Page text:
U.S. sales of new cars and trucks rose in March, helped by a brighter jobs outlook and rising sales of fuel-efficient vehicles.
New vehicle sales rose 11% at General Motors, 16% at Ford, 25% at Honda and 27% at Nissan, all aided by sales of smaller, more efficient cars and crossovers, which look like truck-based SUVs but are more fuel efficient and nimble because they are built on car underpinnings.
Of major automakers, only Toyota Motor Corp. reported a decline, nearly 6%.
In March, the economy added 216,000 new jobs, bringing the unemployment rate to a two-year low of 8.8%, the Labor Department reported Friday. Companies added workers at the fastest two-month pace since before the recession began in late 2007.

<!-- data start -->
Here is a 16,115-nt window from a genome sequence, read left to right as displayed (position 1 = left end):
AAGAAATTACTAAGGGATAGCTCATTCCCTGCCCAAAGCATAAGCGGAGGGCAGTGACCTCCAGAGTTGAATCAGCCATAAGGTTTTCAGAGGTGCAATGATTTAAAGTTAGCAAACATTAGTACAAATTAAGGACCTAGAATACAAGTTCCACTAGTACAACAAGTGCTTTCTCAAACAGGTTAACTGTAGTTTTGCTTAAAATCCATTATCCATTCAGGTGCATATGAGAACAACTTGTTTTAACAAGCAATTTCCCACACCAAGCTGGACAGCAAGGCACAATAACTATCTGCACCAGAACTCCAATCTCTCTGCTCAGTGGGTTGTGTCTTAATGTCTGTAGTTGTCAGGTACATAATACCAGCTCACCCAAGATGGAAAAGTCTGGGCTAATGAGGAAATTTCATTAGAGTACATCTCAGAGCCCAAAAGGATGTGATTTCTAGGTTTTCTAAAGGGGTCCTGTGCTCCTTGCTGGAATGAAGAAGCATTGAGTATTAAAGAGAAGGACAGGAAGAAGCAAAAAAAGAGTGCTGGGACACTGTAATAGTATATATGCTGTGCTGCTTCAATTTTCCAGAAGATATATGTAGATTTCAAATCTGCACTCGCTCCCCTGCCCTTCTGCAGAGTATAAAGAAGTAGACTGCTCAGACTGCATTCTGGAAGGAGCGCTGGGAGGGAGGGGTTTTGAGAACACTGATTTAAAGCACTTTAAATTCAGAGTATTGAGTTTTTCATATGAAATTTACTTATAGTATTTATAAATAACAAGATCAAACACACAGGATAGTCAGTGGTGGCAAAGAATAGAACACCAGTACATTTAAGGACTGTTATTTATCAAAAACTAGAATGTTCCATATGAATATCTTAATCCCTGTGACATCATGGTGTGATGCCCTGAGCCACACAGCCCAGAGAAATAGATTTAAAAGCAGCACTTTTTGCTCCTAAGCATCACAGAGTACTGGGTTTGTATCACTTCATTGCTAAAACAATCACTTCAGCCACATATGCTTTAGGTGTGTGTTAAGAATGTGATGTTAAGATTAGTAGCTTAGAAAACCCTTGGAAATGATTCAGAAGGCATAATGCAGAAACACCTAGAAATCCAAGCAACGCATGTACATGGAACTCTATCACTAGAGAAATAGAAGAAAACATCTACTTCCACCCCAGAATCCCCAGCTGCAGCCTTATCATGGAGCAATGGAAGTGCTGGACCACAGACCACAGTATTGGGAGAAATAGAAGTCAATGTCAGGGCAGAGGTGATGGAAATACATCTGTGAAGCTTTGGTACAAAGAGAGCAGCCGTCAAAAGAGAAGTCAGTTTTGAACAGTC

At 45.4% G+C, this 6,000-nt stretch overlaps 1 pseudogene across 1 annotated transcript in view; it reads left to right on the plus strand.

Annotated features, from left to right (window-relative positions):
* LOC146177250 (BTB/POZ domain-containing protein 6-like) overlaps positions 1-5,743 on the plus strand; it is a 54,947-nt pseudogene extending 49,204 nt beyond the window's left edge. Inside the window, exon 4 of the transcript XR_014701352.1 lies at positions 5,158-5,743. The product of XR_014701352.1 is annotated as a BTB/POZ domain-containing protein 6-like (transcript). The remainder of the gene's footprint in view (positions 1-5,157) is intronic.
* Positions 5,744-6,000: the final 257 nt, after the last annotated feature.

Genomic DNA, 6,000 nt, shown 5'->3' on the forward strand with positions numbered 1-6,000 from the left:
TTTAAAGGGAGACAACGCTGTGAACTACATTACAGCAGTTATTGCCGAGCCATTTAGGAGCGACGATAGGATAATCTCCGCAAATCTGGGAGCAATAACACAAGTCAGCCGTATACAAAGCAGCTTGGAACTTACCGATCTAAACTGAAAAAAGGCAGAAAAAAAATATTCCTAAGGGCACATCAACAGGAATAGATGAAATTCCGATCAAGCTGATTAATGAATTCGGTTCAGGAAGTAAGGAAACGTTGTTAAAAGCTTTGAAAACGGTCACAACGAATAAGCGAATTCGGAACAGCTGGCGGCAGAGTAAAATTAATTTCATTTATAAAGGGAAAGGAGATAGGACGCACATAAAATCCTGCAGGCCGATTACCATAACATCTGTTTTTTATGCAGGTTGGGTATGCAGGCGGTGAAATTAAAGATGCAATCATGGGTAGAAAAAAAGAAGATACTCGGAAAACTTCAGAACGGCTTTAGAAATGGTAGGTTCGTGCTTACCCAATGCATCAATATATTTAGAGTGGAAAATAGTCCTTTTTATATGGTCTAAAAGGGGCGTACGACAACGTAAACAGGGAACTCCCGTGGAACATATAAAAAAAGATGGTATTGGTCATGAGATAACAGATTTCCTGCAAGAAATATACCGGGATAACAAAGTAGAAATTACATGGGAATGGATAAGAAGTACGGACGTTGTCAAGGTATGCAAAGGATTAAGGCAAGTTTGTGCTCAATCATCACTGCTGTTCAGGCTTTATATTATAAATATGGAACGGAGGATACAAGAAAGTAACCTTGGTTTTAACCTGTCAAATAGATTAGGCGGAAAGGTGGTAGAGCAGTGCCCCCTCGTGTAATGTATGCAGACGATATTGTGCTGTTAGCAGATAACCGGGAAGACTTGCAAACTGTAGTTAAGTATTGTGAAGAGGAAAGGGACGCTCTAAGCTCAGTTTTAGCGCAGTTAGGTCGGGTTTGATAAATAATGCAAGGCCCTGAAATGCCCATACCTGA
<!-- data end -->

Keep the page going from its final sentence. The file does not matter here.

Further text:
Nearly all companies reported strong sales of small cars during the month.
But truck sales also were healthy in March for just about every manufacturer, a sign that businesses were buying as the economy continues to recover.
George Pipas, Ford Motor Co.’s top U.S. sales analyst, said small car sales shot up in the first part of March and then stabilized in the last three weeks as gas prices leveled off at around $3.50 per gallon. But Pipas said it’s unclear if sales stabilized because of gas prices or if limited selection and availability of small cars dampened sales.
Ford had two months’ worth of the Fiesta subcompact at the beginning of March, for example, but that fell to 40 days’ supply at the end of the month as sales outpaced production. And the earthquake in Japan pinched supply of some small cars made there like the Toyota Prius and Honda Fit.
J.D. Power and Associates predicted that nearly a quarter of vehicles sold to individual buyers were compact or subcompact cars.